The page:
2018 Departmental Awards Highlights

ENST - Wed, 2018-06-06 15:13
Jun 6, 2018

We are happy to congratulate the following ENST Team Members on their jobs well-done.

Faculty Awards:
Excellence in Teaching Award (Tenure Track) – Masoud Negahban-Azar
Excellence in Teaching Award (Non Tenure Track) – Candice Duncan
Excellence in Research Award – Mitchell Pavao-Zuckerman
Excellence in Extension Award – Gurpal Toor
Outstanding Post-Doctoral Research Associate – Amro Hassanein
Excellence in Mentoring Award – Mitch Pavao-Zuckerman
Staff Awards:
Outstanding Staff Excellence Award - Tina Scites
Student Awards:
Outstanding Undergraduate Student Award – Alexis Boytim
Outstanding Undergraduate Student Award – Nicolette Henning
Outstanding Undergraduate Student Award – Tylar Clark
Outstanding Graduate Student Award (MS) – Rachel Eberius
Outstanding Graduate Student Award (PhD) – Mo Yu
Outstanding Graduate Student Award (PhD) – Manashi Paul
The Bahram Momen Distinguished Service Award – Robert Hill
Other Student Honors:
2018 National Student Recognition Award - Victoria Monsaint-Queeney
Washington, DC - Maryland ASABE Section Scholarship, $1,500 each –
        William Jacob Mast
        Karla Rosales Lobos
        Robert L. and Frances C. Green Scholarship, $1000 - Trang Vu Quyuh Le

Award winners from ENST's May 11th ceremony. Candice Duncan, Rachel Eberius, & Mo Yu not pictured.
Categories: Departments News

UMD Dietetic interns attend International Maternal & Child Health Conference

NFSC - Tue, 2018-05-29 23:11
NFSC dietetic interns Alexandra Long, Emily Glass, Melissa Talley & Julia Werth wrote a blog about their observations at the “Alive & Thrive” Maternal, Infant and Young Child Nutrition Conference.May 29, 2018

Fruits, vegetables, protein, grains, and dairy – the five food groups. That’s nutrition 101 for every dietetic intern. Or so we thought…

Recently, four of us had the opportunity to attend a global maternal, infant, and young child nutrition (MIYCN) event held on April 30 in Washington, DC. Alive & Thrive (A&T) is an initiative to save lives, prevent illness, and ensure healthy growth and development through optimal maternal nutrition, breastfeeding, and complementary feeding practices.  Over the course of the event, we learned that internationally there aren’t just five food groups studied; in fact, there are double that number.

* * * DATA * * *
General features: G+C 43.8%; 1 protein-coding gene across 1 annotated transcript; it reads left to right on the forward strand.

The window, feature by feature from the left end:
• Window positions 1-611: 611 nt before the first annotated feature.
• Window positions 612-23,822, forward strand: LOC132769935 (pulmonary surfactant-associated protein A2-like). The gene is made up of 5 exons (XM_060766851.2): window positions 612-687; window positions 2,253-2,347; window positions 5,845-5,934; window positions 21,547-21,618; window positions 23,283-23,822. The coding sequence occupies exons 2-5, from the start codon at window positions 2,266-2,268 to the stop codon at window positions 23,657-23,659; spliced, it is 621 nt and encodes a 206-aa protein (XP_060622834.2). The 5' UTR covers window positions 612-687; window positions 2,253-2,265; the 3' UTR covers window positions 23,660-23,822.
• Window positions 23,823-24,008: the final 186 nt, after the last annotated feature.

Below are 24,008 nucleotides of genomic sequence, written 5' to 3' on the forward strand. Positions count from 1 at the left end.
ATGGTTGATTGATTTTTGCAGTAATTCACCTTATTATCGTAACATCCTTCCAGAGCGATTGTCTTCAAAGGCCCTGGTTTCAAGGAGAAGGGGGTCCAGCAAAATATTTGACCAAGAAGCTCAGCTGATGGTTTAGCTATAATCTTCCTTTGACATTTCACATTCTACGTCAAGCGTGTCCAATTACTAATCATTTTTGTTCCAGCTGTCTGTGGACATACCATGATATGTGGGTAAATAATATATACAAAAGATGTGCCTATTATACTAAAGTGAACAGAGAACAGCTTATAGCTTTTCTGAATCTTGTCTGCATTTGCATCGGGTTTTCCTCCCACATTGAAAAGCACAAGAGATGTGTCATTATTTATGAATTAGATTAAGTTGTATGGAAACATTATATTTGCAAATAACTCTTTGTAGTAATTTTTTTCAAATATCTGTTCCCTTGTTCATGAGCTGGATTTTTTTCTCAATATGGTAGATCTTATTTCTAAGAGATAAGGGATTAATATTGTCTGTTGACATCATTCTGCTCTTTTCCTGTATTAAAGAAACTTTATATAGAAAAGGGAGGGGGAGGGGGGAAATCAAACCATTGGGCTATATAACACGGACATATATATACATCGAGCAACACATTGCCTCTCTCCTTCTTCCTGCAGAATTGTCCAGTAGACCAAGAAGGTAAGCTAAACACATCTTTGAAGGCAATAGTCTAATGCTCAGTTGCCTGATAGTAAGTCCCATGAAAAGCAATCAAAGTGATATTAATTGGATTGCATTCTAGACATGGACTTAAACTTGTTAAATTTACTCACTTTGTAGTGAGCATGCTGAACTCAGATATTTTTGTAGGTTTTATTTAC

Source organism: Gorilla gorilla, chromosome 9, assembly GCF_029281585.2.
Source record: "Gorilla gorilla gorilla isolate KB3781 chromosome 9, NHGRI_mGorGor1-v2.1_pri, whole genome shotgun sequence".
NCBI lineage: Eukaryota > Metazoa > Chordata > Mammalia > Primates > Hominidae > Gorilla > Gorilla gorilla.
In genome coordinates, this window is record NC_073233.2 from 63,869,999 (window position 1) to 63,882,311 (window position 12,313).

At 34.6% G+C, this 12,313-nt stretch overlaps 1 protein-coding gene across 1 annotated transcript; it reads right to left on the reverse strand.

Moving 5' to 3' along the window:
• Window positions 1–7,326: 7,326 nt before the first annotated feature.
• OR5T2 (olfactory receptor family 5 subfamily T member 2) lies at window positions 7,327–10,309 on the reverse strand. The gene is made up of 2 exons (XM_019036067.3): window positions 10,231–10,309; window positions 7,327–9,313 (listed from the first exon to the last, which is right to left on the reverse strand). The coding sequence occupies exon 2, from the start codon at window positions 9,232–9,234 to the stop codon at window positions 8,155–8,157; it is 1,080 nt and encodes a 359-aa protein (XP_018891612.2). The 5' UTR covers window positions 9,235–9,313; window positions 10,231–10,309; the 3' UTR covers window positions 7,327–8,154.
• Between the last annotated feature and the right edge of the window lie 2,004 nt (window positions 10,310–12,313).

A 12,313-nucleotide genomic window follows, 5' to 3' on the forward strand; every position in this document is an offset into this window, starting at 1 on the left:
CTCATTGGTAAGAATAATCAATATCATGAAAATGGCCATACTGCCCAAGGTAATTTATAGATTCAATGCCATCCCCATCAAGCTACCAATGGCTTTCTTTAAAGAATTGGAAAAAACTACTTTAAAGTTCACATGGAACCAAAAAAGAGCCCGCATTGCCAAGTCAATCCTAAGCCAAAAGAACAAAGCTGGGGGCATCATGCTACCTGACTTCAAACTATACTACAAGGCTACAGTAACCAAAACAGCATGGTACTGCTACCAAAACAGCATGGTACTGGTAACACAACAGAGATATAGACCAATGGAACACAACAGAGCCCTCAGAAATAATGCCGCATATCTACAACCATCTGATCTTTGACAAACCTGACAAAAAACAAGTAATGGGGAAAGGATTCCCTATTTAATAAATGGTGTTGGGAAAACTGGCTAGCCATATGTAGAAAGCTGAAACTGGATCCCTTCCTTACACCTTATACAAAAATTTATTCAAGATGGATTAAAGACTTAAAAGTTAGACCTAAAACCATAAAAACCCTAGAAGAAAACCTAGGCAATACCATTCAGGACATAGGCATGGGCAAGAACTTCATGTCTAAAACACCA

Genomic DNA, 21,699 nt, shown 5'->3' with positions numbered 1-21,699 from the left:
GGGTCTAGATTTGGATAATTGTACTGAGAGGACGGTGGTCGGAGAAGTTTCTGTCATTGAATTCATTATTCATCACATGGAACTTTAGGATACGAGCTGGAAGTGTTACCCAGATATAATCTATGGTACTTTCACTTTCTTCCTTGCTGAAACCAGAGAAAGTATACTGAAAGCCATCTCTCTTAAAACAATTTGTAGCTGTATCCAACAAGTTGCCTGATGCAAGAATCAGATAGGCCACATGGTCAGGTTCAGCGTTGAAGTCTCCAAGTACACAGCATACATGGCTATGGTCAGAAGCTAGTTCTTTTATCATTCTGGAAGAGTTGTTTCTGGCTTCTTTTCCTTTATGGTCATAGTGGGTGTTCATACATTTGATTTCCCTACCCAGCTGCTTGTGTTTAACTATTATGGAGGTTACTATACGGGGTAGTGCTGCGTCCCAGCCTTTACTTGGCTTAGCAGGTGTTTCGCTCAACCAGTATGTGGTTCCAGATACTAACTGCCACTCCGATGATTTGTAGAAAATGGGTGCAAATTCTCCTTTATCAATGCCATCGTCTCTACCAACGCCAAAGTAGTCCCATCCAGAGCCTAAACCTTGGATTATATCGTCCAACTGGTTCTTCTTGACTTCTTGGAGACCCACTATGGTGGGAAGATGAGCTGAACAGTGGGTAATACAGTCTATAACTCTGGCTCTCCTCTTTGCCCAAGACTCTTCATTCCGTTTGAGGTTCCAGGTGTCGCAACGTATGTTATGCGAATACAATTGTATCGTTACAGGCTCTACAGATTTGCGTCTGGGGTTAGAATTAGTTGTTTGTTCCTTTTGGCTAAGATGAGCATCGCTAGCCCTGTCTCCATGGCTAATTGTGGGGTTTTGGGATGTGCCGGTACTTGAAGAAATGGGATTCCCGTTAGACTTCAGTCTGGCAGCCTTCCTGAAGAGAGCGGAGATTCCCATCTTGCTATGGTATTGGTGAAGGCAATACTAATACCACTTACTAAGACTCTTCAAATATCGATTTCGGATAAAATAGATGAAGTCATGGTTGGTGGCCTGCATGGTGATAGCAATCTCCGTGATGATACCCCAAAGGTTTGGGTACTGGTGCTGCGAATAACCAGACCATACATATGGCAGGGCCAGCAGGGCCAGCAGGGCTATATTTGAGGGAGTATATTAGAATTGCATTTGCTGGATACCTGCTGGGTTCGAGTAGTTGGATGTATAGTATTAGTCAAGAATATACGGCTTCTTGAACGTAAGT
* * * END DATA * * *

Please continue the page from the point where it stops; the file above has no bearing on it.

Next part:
Fruit, iron-rich vegetables, vitamin A-rich vegetables, other vegetables, cereals, dairy, fats, fish, nuts/seeds, and meat are the ten food groups generally used in A&T programs to monitor intake and outcomes related to nutrition policies and programs. This division makes it easier to compare the intakes of nations worldwide, many of which have larger populations of vegetarians and less access to certain fruits and vegetables than we do in the United States.

Melissa Talley, Julia Werth, Emily Glass and Alexandra Long (from left to right) at the Alive&Thrive conference on April 30.

And the considerations and alterations made to best serve and address the needs of families globally don’t stop there. With every country and culture comes different social norms and traditions that may be different to here in the US.

Take fasting for instance. The Ethiopian Orthodox Church (EOC) requires followers over age seven to fast for over 180 days a year, which includes abstaining from all animal source foods and consuming their first meal of the day after noon. Although children under seven are excused from participating, they still receive little to no food during fasting times. A&T has spent time evaluating the impact of fasting practices on young child diet quality and diversity and has worked with EOC religious leaders, mothers, and fathers, on the delivery of messages around child feeding during fasting periods.